UPDATE:- Here’s what Mummylonglegs thought about what someone did at Staffs hospital – taking his dead dad’s ashes to a meeting about (dead dad) not attending appointments…..after two years….

Sean Gabb

Old Holborn: The NHS Is Bad For Your Health

The Libertarian Alliance is on record as predicting that abolition of “free” State Health Care would be unpopular with the British People, in the event of a libertarian/classical liberal minimal-statist administration coming to power. Indeed, I stated as much in my speech to Conservative Future a little time ago.

Nevertheless, this alters nothing of the truth of Old Holborn’s main thesis. The destruction of lives and deterioration of care in general is no more or less that what’s expected of a state-run, bureaucratic behemoth. But it is no more excusable for that. Those who say and think they know what is best for the Common People, thus show publicly that they cannot deliver.

What I said about the NHS under a “libertarian government” takes account of priorities faced by such an administration. We believe there would be worse threats to be countered on Day-One, than the size, expense and uselessness of hospital buraucracies. Addressing these would be feasible later, in a climate of renerwed enterprise, individual spirit and general positivity towards what some would at first see as too-revolutionary change.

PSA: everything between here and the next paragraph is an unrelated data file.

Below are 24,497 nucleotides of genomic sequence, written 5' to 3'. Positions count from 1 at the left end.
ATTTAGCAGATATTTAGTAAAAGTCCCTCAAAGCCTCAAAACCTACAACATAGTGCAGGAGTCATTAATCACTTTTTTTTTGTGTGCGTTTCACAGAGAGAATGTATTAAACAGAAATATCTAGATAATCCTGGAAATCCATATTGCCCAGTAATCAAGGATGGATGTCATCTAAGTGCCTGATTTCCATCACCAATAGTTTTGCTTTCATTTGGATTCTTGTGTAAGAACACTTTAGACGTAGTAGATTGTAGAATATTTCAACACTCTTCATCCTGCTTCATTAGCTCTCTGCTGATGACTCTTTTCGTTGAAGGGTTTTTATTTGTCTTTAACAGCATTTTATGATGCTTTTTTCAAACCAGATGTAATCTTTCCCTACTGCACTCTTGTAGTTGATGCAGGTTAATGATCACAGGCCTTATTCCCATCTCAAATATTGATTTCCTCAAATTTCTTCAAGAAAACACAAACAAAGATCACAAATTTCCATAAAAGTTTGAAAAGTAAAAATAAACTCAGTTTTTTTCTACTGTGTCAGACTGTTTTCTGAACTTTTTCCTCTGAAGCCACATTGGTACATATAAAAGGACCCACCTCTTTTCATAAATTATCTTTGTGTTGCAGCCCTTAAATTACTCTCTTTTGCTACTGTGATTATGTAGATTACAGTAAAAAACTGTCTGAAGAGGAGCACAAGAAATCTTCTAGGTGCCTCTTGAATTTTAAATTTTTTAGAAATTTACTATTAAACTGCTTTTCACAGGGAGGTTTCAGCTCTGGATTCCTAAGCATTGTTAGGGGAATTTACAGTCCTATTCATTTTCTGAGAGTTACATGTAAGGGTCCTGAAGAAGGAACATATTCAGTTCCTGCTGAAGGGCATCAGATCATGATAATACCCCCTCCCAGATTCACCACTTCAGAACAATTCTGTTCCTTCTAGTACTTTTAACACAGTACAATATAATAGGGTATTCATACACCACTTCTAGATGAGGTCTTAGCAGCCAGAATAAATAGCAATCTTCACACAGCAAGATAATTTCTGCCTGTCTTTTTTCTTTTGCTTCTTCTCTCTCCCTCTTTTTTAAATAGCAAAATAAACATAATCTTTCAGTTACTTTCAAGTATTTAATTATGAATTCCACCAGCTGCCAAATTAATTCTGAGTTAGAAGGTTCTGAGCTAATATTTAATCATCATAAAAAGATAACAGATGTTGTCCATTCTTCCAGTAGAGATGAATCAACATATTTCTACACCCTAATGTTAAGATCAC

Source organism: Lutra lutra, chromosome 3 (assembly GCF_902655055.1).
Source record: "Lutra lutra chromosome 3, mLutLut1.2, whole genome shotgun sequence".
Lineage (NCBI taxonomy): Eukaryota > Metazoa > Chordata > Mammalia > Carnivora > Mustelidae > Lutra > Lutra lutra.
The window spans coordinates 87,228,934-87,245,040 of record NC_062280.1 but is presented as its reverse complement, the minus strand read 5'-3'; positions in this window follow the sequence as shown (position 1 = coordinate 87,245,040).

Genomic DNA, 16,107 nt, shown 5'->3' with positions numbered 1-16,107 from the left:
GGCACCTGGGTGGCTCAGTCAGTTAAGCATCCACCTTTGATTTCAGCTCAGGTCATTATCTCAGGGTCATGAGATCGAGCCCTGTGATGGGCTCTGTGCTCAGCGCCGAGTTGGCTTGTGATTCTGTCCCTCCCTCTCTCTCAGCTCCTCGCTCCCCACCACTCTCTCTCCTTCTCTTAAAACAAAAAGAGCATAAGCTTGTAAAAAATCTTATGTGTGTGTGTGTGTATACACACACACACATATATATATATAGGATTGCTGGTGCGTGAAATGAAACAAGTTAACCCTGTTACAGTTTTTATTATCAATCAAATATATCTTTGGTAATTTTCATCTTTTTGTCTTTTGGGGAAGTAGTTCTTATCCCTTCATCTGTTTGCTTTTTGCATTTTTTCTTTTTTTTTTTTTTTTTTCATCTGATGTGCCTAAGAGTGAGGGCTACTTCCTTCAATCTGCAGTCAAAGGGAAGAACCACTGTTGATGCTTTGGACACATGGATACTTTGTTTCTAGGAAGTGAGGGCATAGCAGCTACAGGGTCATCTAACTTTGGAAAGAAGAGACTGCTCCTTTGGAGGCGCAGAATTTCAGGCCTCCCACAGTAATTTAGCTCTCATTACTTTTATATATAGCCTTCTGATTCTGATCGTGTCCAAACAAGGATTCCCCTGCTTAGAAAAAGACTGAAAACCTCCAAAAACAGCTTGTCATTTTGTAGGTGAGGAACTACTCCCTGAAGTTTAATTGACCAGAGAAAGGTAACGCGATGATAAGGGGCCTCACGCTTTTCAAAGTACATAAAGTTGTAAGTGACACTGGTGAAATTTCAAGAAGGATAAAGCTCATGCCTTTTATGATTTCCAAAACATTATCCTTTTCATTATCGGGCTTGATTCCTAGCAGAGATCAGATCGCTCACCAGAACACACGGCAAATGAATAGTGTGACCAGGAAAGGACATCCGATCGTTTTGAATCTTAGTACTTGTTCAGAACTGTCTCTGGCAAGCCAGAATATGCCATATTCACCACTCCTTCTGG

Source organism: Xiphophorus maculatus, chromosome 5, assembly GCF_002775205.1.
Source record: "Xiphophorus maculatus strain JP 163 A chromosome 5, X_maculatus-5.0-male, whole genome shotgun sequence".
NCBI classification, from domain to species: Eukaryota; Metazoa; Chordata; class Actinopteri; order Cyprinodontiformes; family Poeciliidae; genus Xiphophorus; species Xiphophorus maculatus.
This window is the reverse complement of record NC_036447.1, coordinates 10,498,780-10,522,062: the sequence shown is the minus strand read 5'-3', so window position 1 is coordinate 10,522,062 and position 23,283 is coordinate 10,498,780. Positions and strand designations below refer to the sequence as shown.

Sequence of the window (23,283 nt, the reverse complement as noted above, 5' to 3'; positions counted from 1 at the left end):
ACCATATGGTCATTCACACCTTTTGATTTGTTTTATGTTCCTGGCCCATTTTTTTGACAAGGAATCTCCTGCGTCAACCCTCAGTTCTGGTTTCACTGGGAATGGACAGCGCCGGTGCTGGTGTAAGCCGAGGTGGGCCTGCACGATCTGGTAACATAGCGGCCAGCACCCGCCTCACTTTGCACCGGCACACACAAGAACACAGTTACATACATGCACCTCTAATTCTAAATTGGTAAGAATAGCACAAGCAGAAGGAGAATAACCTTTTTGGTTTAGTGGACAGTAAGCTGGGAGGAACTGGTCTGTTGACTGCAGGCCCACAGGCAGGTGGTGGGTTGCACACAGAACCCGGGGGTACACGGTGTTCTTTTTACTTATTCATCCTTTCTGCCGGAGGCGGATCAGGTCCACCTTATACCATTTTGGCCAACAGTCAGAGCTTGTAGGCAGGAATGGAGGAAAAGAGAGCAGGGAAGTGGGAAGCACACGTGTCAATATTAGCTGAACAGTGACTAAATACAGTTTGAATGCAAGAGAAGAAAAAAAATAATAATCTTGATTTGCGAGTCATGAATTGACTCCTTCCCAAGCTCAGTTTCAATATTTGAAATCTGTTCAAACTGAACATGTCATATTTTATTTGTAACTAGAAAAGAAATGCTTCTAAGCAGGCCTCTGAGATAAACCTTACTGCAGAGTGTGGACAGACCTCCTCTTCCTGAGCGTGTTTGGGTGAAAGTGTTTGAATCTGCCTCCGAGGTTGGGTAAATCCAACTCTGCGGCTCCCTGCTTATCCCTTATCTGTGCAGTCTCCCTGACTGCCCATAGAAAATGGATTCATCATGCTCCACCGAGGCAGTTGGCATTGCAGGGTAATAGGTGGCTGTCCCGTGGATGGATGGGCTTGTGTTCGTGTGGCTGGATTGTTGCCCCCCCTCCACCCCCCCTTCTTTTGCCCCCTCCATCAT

Death by paper cut.


It’s Me, Mummy. Mr D has only gone and asked me to rant on here as well. This Mummy is very, very flattered. So here is my first post on The Libertarian Alliance : BLOG.

Who does this sound like?………..

“It is unacceptable that the pursuit of targets was repeatedly prioritised, alongside endless managerial change and a ‘closed’ culture, which failed to admit and deal with things going wrong.”

Sounds like a description of the Labour government to me. Unfortunately this is a description of Stafford Hospital which is run by Mid Staffordshire NHS Foundation Trust. The actual statement said……..

“It is unacceptable that the pursuit of targets – not the safety of patients – was repeatedly prioritised, alongside endless managerial change and a ‘closed’ culture, which failed to admit and deal with things going wrong.”

Can you spot the difference?.

This is a shocking but not very surprising story. What the hell did Alan Johnson expect? For the last 12 years Labour have messed around with the NHS and have just about destroyed it. Why? How? Because they could. No other reason really. Because they are control freaks. Because they think if you set a target and tick a box every thing will be just fine. Because they think that the NHS can be run like a private Doctors surgery, maximum profit for minimum out put. Because tax payers money/NI contributions are an endless pot to be dipped into, as and when you need it. Because not one of the idiots that dreamt up the million and one targets/tick boxes/schemes/ideas/drives that will bring this institution to it’s knees has ever set foot in an NHS hospital, let alone been treated in one. They don’t use NHS GP’s, NHS Polyclinics, NHS Nurse Quacktitioners, NHS Direct, NHS Dentists, NHS Paramedics, NHS Ambulances, NHS Midwives, NHS Mental Health Services. In fact they don’t use anything NHS at all. They go to Harley Street, they go to The Priory, they go to The Portland Hospital, they go to the States, they go private, they go anywhere but to the NHS. I wonder why?